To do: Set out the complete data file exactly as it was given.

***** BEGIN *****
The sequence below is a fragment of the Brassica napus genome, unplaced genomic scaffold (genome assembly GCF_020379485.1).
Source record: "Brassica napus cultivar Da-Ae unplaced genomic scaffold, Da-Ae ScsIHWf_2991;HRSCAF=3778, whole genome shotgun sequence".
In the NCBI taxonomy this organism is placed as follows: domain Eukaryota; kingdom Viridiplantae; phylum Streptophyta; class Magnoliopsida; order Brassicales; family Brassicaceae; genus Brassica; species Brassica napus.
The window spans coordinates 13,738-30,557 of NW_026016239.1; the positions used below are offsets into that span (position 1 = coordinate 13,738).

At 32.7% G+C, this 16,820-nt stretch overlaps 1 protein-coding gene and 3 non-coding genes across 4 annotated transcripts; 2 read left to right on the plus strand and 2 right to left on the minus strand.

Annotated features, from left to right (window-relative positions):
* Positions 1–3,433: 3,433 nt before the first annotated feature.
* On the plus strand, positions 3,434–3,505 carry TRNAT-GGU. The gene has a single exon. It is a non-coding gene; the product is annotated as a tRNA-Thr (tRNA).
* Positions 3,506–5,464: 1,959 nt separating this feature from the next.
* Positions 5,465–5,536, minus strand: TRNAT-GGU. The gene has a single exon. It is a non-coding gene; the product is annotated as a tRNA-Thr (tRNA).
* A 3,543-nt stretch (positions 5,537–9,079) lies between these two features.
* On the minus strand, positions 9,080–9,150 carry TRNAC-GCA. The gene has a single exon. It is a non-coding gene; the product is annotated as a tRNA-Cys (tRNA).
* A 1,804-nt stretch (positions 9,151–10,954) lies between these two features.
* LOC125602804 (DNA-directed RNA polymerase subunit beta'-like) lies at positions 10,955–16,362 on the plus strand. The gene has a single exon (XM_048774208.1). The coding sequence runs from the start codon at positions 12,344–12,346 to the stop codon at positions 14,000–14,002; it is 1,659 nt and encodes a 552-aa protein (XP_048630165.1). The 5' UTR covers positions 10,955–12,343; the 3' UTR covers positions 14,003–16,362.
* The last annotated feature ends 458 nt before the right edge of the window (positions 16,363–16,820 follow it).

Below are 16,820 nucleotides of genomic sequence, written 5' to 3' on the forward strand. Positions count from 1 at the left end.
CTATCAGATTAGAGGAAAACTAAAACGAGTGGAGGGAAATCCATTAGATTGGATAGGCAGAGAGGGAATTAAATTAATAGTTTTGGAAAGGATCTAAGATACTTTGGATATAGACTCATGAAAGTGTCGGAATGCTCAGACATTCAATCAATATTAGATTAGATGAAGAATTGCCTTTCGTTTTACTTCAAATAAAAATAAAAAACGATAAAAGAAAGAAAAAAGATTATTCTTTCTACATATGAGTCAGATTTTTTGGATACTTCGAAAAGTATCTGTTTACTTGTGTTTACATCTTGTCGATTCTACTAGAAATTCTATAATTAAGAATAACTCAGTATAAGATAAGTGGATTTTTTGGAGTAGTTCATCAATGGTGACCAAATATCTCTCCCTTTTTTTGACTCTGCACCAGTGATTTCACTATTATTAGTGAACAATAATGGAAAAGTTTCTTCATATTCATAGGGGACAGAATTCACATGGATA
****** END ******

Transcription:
The sequence below is a fragment of the Brassica napus genome, unplaced genomic scaffold (genome assembly GCF_020379485.1).
Source record: "Brassica napus cultivar Da-Ae unplaced genomic scaffold, Da-Ae ScsIHWf_2991;HRSCAF=3778, whole genome shotgun sequence".
In the NCBI taxonomy this organism is placed as follows: domain Eukaryota; kingdom Viridiplantae; phylum Streptophyta; class Magnoliopsida; order Brassicales; family Brassicaceae; genus Brassica; species Brassica napus.
The window spans coordinates 13,738-30,557 of NW_026016239.1; the positions used below are offsets into that span (position 1 = coordinate 13,738).

At 32.7% G+C, this 16,820-nt stretch overlaps 1 protein-coding gene and 3 non-coding genes across 4 annotated transcripts; 2 read left to right on the plus strand and 2 right to left on the minus strand.

Annotated features, from left to right (window-relative positions):
* Positions 1–3,433: 3,433 nt before the first annotated feature.
* On the plus strand, positions 3,434–3,505 carry TRNAT-GGU. The gene has a single exon. It is a non-coding gene; the product is annotated as a tRNA-Thr (tRNA).
* Positions 3,506–5,464: 1,959 nt separating this feature from the next.
* Positions 5,465–5,536, minus strand: TRNAT-GGU. The gene has a single exon. It is a non-coding gene; the product is annotated as a tRNA-Thr (tRNA).
* A 3,543-nt stretch (positions 5,537–9,079) lies between these two features.
* On the minus strand, positions 9,080–9,150 carry TRNAC-GCA. The gene has a single exon. It is a non-coding gene; the product is annotated as a tRNA-Cys (tRNA).
* A 1,804-nt stretch (positions 9,151–10,954) lies between these two features.
* LOC125602804 (DNA-directed RNA polymerase subunit beta'-like) lies at positions 10,955–16,362 on the plus strand. The gene has a single exon (XM_048774208.1). The coding sequence runs from the start codon at positions 12,344–12,346 to the stop codon at positions 14,000–14,002; it is 1,659 nt and encodes a 552-aa protein (XP_048630165.1). The 5' UTR covers positions 10,955–12,343; the 3' UTR covers positions 14,003–16,362.
* The last annotated feature ends 458 nt before the right edge of the window (positions 16,363–16,820 follow it).

Below are 16,820 nucleotides of genomic sequence, written 5' to 3' on the forward strand. Positions count from 1 at the left end.
CTATCAGATTAGAGGAAAACTAAAACGAGTGGAGGGAAATCCATTAGATTGGATAGGCAGAGAGGGAATTAAATTAATAGTTTTGGAAAGGATCTAAGATACTTTGGATATAGACTCATGAAAGTGTCGGAATGCTCAGACATTCAATCAATATTAGATTAGATGAAGAATTGCCTTTCGTTTTACTTCAAATAAAAATAAAAAACGATAAAAGAAAGAAAAAAGATTATTCTTTCTACATATGAGTCAGATTTTTTGGATACTTCGAAAAGTATCTGTTTACTTGTGTTTACATCTTGTCGATTCTACTAGAAATTCTATAATTAAGAATAACTCAGTATAAGATAAGTGGATTTTTTGGAGTAGTTCATCAATGGTGACCAAATATCTCTCCCTTTTTTTGACTCTGCACCAGTGATTTCACTATTATTAGTGAACAATAATGGAAAAGTTTCTTCATATTCATAGGGGACAGAATTCACATGGATA